The proposed capped DB plan even with a DC supplement, as well as the proposed full DC plan, both may provide insufficient retirement income to induce late-career faculty to retire at an appropriate time. This sets the stage for the potential changes in the behavior of faculty as a result of changes in the retirement plans offered to them. What might we expect?
One might expect a greater rate of turn-over of assistant professors. For an assistant professor who either may not know if he will be granted tenure, or for another if she is not prepared to commit to spend a full career at UC or to live for decades in California, then a rational choice may be to choose the DC plan at the time of hire, then take advantage of the “Second Choice” to choose Option A after tenure is granted. This will provide new assistant professors a seven-year period to evaluate the potential University campus and community while the University uses that same seven-year period to evaluate the performance of those assistant professors. Of course, if things do not work out on either side, or if an outside offer is attractive, then the assistant professor simply can take their DC contributions and start over elsewhere. We risk spending a lot of money on start-up packages for faculty who do not spend an entire career at UC.
One might expect greater mobility of mid-career faculty. The UC faculty are a highly mobile work force. To be a world-class institution, we recruit from all over the world. The mobility of those who come to California from out-of-state or from other countries to accept our offers is self-evident. Without the “golden handcuffs” of the uncapped DB plan of the 2013 tier, we might expect many of our future colleagues to demonstrate their mobility once again if they receive the right offer.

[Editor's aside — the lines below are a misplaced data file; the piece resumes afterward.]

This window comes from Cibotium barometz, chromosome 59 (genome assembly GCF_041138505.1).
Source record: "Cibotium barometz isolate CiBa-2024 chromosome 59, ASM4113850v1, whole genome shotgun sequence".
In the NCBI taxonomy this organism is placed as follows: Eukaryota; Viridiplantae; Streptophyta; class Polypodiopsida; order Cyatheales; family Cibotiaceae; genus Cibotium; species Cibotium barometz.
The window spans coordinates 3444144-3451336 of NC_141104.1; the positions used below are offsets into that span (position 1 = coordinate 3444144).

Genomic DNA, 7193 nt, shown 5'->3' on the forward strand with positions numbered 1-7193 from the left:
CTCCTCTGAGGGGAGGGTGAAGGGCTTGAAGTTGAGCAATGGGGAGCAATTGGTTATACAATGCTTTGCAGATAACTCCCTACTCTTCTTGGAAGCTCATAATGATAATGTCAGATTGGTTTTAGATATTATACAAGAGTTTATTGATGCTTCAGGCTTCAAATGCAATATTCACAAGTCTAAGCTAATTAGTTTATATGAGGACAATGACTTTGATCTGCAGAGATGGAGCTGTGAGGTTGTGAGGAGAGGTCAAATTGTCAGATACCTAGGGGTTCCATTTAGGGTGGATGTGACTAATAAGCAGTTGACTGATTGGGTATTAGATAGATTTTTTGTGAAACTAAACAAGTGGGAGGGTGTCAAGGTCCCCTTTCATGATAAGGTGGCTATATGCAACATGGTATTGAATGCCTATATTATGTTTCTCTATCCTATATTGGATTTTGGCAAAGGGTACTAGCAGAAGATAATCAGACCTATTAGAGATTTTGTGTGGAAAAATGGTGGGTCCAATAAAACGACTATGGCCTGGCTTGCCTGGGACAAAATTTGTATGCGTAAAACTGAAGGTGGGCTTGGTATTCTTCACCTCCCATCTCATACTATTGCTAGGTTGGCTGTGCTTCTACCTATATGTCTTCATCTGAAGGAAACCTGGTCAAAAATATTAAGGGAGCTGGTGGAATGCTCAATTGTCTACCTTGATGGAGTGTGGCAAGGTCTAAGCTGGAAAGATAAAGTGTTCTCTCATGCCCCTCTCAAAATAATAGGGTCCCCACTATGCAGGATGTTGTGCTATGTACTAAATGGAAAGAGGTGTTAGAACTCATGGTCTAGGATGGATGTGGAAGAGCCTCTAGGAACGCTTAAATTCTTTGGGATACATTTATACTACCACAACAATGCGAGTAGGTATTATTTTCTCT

One might expect a greater emphasis on salary – rather than benefits – in recruiting and retention. There might have been a time about 10 years or so ago when the value of the benefits that UC provided partially offset UC’s low salaries for faculty. As the Regents learned last July, from Regent’s Item C10, that became no longer true after the adoption of the 2013 retirement tier and changes to UC’s health plans. The proposed retirement options are less valuable than the 2013 tier for many faculty members, so there will need to be an even greater emphasis on offering competitive salaries to future faculty members than in the past.
Faculty will work longer before retiring. The average starting age for assistant professors is 36, so they will have only 29 years of service at a targeted retirement age of 65. It will be a challenge for them to retire comfortably before age 70, especially so if they make poor decisions in the management of their DC retirement benefits or suffer through long periods of low returns from equity investments. It is not obvious that an older average age of faculty and a lower rate of renewal of faculty is in the best interest of the institution.
These are all ways in which UC will be different after adopting the new proposed retirement options. In many ways, retirement plans are like the tax code, because both are designed to reward some behaviors and not others. I hope that we all are prepared for those changes.
Fiat Lux, Dan